While many Omaha residents headed westward from the inner city, others dodged integration without moving. Five separate school districts lie at least partially within the city lines. One of those, known as Westside, sits, like Vatican City inside Rome, entirely within the bounds of Omaha and OPS. Westside, which has some of the city's most expensive homes, became a distinct district just before Brown v. Board of Education (1954). As in many other high-income communities, Westside's schools are a selling point. According to Prudential Real Estate's Web page on houses in the district, "Westside's class of 2009 has set a new school record on both the reading and math portions of the SAT -- furthering Westside's reputation as one of the best school districts in the United States." The area's healthy home prices allow for the taxes that keep its schools well funded.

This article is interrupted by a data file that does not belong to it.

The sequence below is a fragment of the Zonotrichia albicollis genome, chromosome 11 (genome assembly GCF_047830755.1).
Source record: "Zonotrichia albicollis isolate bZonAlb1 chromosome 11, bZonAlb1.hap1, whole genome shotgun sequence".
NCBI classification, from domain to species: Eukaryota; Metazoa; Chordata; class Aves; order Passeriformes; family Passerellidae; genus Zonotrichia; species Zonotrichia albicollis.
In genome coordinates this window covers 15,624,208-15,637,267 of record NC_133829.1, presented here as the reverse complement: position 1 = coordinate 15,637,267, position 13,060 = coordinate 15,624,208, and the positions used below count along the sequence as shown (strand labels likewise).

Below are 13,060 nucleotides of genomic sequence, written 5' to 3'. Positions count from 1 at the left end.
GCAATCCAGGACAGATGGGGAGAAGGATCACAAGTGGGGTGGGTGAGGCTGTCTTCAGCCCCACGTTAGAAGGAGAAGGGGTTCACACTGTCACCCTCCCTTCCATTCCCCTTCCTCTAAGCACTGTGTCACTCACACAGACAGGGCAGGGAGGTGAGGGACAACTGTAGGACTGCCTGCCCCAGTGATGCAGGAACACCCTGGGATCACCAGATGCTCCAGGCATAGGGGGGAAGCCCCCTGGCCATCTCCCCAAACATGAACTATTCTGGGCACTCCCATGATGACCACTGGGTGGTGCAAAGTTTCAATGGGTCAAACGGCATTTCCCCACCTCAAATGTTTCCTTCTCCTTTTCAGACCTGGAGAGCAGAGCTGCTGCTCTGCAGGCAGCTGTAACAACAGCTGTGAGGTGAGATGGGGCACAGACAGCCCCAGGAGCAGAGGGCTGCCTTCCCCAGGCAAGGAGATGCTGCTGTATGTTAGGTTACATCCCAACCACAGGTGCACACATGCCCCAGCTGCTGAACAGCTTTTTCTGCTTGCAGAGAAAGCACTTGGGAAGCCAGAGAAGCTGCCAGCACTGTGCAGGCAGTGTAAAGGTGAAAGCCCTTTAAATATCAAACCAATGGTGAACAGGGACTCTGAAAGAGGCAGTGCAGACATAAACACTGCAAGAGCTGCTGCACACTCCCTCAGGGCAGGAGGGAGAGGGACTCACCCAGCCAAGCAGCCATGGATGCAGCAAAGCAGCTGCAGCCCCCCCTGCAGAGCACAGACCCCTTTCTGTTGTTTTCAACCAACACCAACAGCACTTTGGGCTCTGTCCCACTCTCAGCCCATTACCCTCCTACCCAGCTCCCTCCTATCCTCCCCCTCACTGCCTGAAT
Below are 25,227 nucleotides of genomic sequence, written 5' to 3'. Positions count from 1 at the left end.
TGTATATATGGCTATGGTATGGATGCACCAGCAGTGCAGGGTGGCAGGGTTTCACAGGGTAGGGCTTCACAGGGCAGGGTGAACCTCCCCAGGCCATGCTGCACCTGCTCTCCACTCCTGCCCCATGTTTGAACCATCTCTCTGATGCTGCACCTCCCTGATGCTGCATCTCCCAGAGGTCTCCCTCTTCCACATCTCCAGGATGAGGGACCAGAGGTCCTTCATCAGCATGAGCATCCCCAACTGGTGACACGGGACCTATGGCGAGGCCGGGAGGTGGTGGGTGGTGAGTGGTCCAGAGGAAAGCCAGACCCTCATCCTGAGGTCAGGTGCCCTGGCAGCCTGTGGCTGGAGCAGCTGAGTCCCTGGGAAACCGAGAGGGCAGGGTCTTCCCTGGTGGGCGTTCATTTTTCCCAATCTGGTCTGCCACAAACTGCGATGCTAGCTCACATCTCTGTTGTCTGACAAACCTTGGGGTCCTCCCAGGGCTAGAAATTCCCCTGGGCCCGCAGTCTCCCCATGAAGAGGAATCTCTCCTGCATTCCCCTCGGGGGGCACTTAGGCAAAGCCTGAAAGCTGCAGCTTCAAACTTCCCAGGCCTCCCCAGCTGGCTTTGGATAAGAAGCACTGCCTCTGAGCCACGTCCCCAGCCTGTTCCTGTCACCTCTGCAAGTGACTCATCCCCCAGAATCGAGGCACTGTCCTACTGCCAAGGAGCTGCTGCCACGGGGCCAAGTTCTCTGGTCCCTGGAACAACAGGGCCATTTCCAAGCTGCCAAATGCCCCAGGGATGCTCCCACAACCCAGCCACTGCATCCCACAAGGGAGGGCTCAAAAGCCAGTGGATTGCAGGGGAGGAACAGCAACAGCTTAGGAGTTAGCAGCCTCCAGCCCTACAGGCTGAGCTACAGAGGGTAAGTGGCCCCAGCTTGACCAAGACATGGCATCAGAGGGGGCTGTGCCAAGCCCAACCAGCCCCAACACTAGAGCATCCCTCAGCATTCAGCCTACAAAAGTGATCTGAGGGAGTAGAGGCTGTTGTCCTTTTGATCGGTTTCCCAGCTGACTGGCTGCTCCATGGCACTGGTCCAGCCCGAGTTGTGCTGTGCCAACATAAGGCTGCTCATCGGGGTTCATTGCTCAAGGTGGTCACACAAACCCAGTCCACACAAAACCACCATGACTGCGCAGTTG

Unfortunately, the self-perpetuating real-estate value/school-quality feedback loop works in the other direction as well: Poor schools lower real-estate value and diminish the taxes available to improve or just operate them, in turn depressing home prices. The property value per student in OPS is nearly a third of that in some of the wealthier districts within the Learning Community. As a result, OPS is left with both more impoverished children, who are more expensive to educate, and far less money with which to do it. Of the 11 districts within the Learning Community, OPS has by far the most poor kids, with 67 percent qualifying for free or reduced lunch. (The actual number of poor children is probably higher since, in Omaha and elsewhere, some would rather go hungry than get in a lunch line that makes their financial predicament plain.)